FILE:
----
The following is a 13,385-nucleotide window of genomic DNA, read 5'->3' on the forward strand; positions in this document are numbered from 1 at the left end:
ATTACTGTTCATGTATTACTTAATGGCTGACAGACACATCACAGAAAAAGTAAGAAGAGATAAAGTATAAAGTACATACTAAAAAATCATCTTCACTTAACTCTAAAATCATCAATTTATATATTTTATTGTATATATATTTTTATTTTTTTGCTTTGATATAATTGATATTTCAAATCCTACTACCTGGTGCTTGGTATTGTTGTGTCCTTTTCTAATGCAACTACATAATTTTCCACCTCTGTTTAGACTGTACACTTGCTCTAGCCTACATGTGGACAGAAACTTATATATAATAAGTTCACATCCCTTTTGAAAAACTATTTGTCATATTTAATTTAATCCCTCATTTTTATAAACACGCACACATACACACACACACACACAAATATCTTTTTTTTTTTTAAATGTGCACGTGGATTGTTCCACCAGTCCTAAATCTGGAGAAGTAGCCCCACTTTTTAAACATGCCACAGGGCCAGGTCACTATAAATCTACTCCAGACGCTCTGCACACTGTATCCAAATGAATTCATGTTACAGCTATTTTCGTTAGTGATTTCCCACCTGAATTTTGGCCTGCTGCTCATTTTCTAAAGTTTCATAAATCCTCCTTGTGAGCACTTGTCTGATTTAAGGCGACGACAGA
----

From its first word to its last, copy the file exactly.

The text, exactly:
The following is a 13,385-nucleotide window of genomic DNA, read 5'->3' on the forward strand; positions in this document are numbered from 1 at the left end:
ATTACTGTTCATGTATTACTTAATGGCTGACAGACACATCACAGAAAAAGTAAGAAGAGATAAAGTATAAAGTACATACTAAAAAATCATCTTCACTTAACTCTAAAATCATCAATTTATATATTTTATTGTATATATATTTTTATTTTTTTGCTTTGATATAATTGATATTTCAAATCCTACTACCTGGTGCTTGGTATTGTTGTGTCCTTTTCTAATGCAACTACATAATTTTCCACCTCTGTTTAGACTGTACACTTGCTCTAGCCTACATGTGGACAGAAACTTATATATAATAAGTTCACATCCCTTTTGAAAAACTATTTGTCATATTTAATTTAATCCCTCATTTTTATAAACACGCACACATACACACACACACACACAAATATCTTTTTTTTTTTTAAATGTGCACGTGGATTGTTCCACCAGTCCTAAATCTGGAGAAGTAGCCCCACTTTTTAAACATGCCACAGGGCCAGGTCACTATAAATCTACTCCAGACGCTCTGCACACTGTATCCAAATGAATTCATGTTACAGCTATTTTCGTTAGTGATTTCCCACCTGAATTTTGGCCTGCTGCTCATTTTCTAAAGTTTCATAAATCCTCCTTGTGAGCACTTGTCTGATTTAAGGCGACGACAGA